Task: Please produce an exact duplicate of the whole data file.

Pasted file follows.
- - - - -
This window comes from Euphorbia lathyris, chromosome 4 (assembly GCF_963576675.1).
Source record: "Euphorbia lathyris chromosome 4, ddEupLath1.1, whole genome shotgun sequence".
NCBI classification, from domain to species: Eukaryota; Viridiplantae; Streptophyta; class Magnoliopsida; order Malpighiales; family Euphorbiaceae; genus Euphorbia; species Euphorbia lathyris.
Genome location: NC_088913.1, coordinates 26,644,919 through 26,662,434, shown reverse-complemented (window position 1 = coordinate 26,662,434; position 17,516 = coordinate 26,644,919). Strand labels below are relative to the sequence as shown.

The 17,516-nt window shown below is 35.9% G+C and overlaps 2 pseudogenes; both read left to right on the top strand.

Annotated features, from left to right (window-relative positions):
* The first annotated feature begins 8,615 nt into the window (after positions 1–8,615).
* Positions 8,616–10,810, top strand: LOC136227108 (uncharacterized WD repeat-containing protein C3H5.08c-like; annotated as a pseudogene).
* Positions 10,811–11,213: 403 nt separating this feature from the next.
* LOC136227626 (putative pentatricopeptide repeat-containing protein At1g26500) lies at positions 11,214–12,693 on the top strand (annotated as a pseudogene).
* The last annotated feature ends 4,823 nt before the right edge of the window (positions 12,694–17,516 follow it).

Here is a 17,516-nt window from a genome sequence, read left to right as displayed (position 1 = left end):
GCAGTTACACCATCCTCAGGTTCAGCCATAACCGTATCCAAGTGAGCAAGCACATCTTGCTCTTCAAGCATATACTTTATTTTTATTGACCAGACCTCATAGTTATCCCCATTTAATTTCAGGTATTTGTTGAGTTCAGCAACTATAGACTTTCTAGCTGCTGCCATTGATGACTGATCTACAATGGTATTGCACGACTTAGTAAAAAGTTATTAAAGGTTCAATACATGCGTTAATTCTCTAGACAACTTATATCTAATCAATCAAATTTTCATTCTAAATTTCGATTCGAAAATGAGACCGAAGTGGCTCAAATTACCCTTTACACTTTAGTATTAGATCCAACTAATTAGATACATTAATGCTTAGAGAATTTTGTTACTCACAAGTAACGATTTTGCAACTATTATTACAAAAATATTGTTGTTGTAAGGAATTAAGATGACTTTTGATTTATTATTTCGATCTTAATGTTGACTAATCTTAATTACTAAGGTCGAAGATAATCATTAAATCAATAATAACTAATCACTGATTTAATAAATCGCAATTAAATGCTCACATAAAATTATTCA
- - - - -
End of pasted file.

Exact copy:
This window comes from Euphorbia lathyris, chromosome 4 (assembly GCF_963576675.1).
Source record: "Euphorbia lathyris chromosome 4, ddEupLath1.1, whole genome shotgun sequence".
NCBI classification, from domain to species: Eukaryota; Viridiplantae; Streptophyta; class Magnoliopsida; order Malpighiales; family Euphorbiaceae; genus Euphorbia; species Euphorbia lathyris.
Genome location: NC_088913.1, coordinates 26,644,919 through 26,662,434, shown reverse-complemented (window position 1 = coordinate 26,662,434; position 17,516 = coordinate 26,644,919). Strand labels below are relative to the sequence as shown.

The 17,516-nt window shown below is 35.9% G+C and overlaps 2 pseudogenes; both read left to right on the top strand.

Annotated features, from left to right (window-relative positions):
* The first annotated feature begins 8,615 nt into the window (after positions 1–8,615).
* Positions 8,616–10,810, top strand: LOC136227108 (uncharacterized WD repeat-containing protein C3H5.08c-like; annotated as a pseudogene).
* Positions 10,811–11,213: 403 nt separating this feature from the next.
* LOC136227626 (putative pentatricopeptide repeat-containing protein At1g26500) lies at positions 11,214–12,693 on the top strand (annotated as a pseudogene).
* The last annotated feature ends 4,823 nt before the right edge of the window (positions 12,694–17,516 follow it).

Here is a 17,516-nt window from a genome sequence, read left to right as displayed (position 1 = left end):
GCAGTTACACCATCCTCAGGTTCAGCCATAACCGTATCCAAGTGAGCAAGCACATCTTGCTCTTCAAGCATATACTTTATTTTTATTGACCAGACCTCATAGTTATCCCCATTTAATTTCAGGTATTTGTTGAGTTCAGCAACTATAGACTTTCTAGCTGCTGCCATTGATGACTGATCTACAATGGTATTGCACGACTTAGTAAAAAGTTATTAAAGGTTCAATACATGCGTTAATTCTCTAGACAACTTATATCTAATCAATCAAATTTTCATTCTAAATTTCGATTCGAAAATGAGACCGAAGTGGCTCAAATTACCCTTTACACTTTAGTATTAGATCCAACTAATTAGATACATTAATGCTTAGAGAATTTTGTTACTCACAAGTAACGATTTTGCAACTATTATTACAAAAATATTGTTGTTGTAAGGAATTAAGATGACTTTTGATTTATTATTTCGATCTTAATGTTGACTAATCTTAATTACTAAGGTCGAAGATAATCATTAAATCAATAATAACTAATCACTGATTTAATAAATCGCAATTAAATGCTCACATAAAATTATTCA